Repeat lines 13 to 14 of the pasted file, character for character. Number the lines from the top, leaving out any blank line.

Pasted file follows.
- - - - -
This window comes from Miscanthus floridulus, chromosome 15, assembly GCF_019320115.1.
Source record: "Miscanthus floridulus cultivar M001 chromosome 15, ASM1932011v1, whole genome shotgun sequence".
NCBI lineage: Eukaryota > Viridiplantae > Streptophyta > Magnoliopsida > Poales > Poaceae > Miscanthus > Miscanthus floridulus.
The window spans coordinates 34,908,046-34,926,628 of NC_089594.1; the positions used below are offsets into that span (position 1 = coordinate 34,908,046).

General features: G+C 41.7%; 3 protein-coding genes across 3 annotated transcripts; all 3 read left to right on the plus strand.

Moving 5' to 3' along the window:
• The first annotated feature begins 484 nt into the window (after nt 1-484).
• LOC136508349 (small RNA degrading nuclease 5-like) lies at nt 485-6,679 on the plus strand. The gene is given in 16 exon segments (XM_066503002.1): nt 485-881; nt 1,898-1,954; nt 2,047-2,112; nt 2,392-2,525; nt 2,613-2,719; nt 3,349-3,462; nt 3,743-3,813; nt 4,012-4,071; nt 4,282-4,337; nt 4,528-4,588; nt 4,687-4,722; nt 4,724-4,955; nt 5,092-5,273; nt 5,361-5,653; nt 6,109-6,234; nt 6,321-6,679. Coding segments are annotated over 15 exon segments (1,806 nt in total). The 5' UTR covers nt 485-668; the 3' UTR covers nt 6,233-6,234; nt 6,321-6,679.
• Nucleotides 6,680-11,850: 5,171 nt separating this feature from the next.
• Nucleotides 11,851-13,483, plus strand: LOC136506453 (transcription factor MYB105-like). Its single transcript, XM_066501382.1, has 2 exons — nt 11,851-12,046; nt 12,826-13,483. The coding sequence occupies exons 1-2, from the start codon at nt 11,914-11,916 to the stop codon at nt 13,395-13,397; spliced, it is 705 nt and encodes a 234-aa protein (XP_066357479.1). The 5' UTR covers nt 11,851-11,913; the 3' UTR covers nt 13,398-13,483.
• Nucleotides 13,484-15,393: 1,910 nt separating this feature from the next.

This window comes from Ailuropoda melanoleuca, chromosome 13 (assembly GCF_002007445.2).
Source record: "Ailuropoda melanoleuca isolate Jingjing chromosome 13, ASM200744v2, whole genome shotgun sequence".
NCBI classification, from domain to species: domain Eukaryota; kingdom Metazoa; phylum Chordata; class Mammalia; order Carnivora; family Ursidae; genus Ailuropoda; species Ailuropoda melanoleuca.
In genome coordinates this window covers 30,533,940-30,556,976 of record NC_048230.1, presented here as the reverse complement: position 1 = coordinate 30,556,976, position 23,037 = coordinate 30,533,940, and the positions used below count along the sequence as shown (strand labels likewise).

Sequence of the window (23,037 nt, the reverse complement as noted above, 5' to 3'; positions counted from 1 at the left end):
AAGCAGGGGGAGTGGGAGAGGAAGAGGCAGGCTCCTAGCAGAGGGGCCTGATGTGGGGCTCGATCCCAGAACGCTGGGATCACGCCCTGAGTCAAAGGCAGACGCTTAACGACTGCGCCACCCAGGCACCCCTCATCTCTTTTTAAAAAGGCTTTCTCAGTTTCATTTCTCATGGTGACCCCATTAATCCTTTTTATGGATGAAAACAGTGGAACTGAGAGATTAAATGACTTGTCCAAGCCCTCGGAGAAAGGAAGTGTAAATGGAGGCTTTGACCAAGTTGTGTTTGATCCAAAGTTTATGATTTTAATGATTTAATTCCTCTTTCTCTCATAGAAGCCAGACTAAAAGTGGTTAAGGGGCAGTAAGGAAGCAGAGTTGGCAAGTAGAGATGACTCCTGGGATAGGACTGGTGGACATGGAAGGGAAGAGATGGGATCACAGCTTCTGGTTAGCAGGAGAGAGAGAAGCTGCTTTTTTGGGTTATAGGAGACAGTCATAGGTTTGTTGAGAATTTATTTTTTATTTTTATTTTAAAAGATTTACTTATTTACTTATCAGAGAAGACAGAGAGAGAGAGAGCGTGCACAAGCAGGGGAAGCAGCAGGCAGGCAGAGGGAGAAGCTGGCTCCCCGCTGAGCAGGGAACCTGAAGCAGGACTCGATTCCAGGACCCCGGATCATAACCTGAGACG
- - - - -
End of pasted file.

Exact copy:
Source record: "Ailuropoda melanoleuca isolate Jingjing chromosome 13, ASM200744v2, whole genome shotgun sequence".
NCBI classification, from domain to species: domain Eukaryota; kingdom Metazoa; phylum Chordata; class Mammalia; order Carnivora; family Ursidae; genus Ailuropoda; species Ailuropoda melanoleuca.